Empowerment is a notion which is centrally important in debates about identity, autonomy and citizenship which are at the heart of social and political dilemmas many countries and regions are facing at the present time. However, for some time now it has been possible to argue that empowerment has reached a critical stage in its development, particularly within the arena of educational discourse. Simultaneously championed on the one hand by proponents of market-led reforms and on the other hand by those whose concerns have more to do with the development of an emancipated citizenry than with the proliferation of free-wheeling consumers, its semantic fabric is inclined to fall apart at the touch. However, whilst it is true the burgeoning use of ‘empowerment’ has gone hand in hand with its increasingly elusive meaning, paradoxically, its significance has become more rather than less compelling.
In the face of the kind of conceptual enervation to which writers like Vincent (1993:374) rightly draw our attention, together with evidence from the United States that ‘the concept of empowerment has come to be regarded by many teachers as yet another cynical and reformist panacea’ (LeCompte and de Marrais 1992:22), the temptation is to write empowerment off as a reliably and unremittingly vacuous notion suggesting we would be as well to just get on with our lives by ignoring it, making grudging allowances for it, and/ or regarding the speaker with appropriate suspicion. None of these responses is appropriate. However fatuous or pretentious its utterance, empowerment is neither trivial nor trite in its ambitions or consequences. To ignore or marginalise its use is to misunderstand the seriousness and power of language even if, or especially when, it is used carelessly or crudely. The social and political threads which comprise the various linguistic cloths that then become the garments of conversation and debate have in their weave the texture and colour of different ideals of human flourishing. The intention of this chapter is to render problematic the notion of empowerment in educational discourse, to examine with appropriate care and attentiveness the assumptions that inform its use, to map the conceptual frameworks which support and enrich those assumptions, and, finally, to make a number of suggestions with regard to its future development.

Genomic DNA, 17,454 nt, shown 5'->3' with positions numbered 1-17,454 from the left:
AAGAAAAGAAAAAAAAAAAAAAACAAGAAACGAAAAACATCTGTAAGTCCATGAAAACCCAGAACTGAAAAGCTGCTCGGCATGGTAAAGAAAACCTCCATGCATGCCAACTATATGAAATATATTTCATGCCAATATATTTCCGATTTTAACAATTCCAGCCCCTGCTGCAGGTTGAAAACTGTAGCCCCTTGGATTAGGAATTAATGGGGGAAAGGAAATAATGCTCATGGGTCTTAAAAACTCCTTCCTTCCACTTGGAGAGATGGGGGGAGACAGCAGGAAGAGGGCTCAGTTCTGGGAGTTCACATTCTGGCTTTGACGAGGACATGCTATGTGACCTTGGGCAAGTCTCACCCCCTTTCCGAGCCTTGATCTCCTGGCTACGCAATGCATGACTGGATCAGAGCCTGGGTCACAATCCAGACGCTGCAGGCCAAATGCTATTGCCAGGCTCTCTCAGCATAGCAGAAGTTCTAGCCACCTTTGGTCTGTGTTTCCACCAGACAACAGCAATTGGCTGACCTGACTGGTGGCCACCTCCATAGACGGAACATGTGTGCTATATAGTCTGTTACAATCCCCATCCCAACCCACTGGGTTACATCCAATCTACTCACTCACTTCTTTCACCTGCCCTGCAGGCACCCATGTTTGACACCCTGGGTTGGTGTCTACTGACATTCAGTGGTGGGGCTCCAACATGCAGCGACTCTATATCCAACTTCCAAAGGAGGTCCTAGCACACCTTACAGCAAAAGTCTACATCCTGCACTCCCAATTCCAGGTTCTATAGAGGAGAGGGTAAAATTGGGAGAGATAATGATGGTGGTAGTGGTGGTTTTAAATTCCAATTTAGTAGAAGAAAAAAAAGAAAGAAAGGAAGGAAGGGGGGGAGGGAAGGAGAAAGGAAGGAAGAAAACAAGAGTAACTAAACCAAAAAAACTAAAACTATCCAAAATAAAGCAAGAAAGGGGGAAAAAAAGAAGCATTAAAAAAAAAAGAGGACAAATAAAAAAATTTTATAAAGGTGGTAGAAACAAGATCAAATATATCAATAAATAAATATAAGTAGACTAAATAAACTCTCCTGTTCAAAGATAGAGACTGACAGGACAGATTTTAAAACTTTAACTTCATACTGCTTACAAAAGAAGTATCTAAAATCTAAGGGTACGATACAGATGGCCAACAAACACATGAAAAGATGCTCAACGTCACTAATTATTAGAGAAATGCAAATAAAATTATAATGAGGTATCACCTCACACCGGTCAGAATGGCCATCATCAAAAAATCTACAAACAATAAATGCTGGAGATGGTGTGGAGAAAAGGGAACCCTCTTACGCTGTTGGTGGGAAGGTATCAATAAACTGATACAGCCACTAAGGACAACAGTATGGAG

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Publication information: Book title: Education, Autonomy, and Democratic Citizenship:Philosophy in a Changing World. Contributors: David Bridges - Editor. Publisher: Routledge. Place of publication: London. Publication year: 1997. Page number: 177.
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